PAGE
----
Singular Indisputable Truth of the Future: Someone knows better than you.
Humans tend to agree that someone has discernment about any given topic, and can say with certainty the rightness or wrongness of it. Even if that person is, in fact, wrong, others will seek to absorb their certainty. When there is an infinity of options in the knowledge arena, the highest sought service of all will be discernment between the right stuff and wrong stuff. It will be paid for, sought out, and revered. It will be a skill sought by all.
The well-crafted, well-articulated and thoroughly defended knowledge proposition in a curriculum, will be the saving grace of any school. It will be egalitarian and non-authoritarian. It will propose some things you can’t get anywhere else, like thrilling experiences and maker-spaces of all kinds. It will be publicly available to know about with broad and relatable marketing, not hidden and shushed. Your digital curriculum roster of resources and caped-crusader-like or rock-star-esque teachers will be part of the school’s online identity. This is because your online “face” will be your most key marketing feature, and the functions of that online spot will be numerous.
You as an institution will be a consumable in a mix-and-match world. You will offer a school-ish experience on steroids.
Becoming this as a school, as an ideal, is no different than Amazon corralling nearly every type of retail into one iconic virtual spot with links off into infinity. Schools will need to be doing the same thing with their physical buildings as experiential hubs via their online spot. That means they are starting at where Amazon has just arrived – now with physical stores from the buy-out of Whole Foods for the first time. Schools are going to be mini Amazon’s-of-learning, only backwards, being buildings first and then online. Upcoming generations will know them first as online places, and from those, decide to arrive or not for any scheduled necessary teaching moment. Do you see this flip in perspective? It’s rather a majestic turn in thinking.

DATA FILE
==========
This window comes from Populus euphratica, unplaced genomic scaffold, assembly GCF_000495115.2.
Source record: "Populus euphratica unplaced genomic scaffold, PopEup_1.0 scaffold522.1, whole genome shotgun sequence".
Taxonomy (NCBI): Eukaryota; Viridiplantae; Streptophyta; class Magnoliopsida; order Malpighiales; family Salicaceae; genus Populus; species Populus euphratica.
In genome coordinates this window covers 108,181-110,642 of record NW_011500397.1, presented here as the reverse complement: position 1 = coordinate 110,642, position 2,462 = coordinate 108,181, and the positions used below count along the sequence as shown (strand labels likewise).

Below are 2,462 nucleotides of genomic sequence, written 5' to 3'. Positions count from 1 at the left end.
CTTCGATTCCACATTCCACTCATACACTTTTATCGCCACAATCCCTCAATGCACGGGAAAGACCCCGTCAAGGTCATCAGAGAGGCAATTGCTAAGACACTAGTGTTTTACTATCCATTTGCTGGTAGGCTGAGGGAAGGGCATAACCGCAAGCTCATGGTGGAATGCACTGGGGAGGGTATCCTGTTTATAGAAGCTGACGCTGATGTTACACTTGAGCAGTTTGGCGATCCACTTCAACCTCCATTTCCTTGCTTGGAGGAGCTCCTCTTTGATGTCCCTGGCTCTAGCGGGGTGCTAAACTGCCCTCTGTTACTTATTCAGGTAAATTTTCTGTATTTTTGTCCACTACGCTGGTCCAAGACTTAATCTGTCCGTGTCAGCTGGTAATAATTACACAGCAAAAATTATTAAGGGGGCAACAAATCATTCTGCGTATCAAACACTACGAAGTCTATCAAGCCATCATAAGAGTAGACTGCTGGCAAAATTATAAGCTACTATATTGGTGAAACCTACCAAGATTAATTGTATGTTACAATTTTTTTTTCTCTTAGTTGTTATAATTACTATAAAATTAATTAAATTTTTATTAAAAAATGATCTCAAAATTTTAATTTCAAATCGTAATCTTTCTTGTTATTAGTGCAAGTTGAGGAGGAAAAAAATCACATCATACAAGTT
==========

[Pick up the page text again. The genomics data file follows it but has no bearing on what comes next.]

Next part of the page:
In our September 14th Digital Curriculum Sustainability Discussion meeting in Denver, Josh Hirsch, Educational Technology Coordinator at Mapleton Public Schools, told everyone in the room that his take-away from the discussion that day was that “it was time for schools to Amazon-up.” I believe he also said, “I’m trademarking that,” to which everyone in the room chuckled.
You go, Josh, because you just said something that is exactly on point for schools to hear. Trademark it.
1. “Have Smartphones Destroyed a Generation? More comfortable online than out partying, post-Millennials are safer, physically, than adolescents have ever been. But they’re on the brink of a mental-health crisis,” Jean M. Twenge, September 2017 Issue. https://www.theatlantic.com/magazine/archive/2017/09/has-the-smartphone-destroyed-a-generation/534198/
2. “ Why Google doesn’t care about hiring top college graduates,” February 24, 2014, Quartz, Max Nisen, https://qz.com/180247/why-google-doesnt-care-about-hiring-top-college-graduates/
“Reduction of Arithmetic to Logic Based on the Theory of Types without the Axiom of Infinity and the Typical Ambiguity of Arithmetical Constants,”, Ludwik Borkowski, Studia Logica: An International Journal for Symbolic Logic, T. 8 (1958), pp. 283-297 Published by: Springer, http://www.jstor.org/stable/20013614
Quotes source: https://www.goodreads.com/quotes/tag/infinity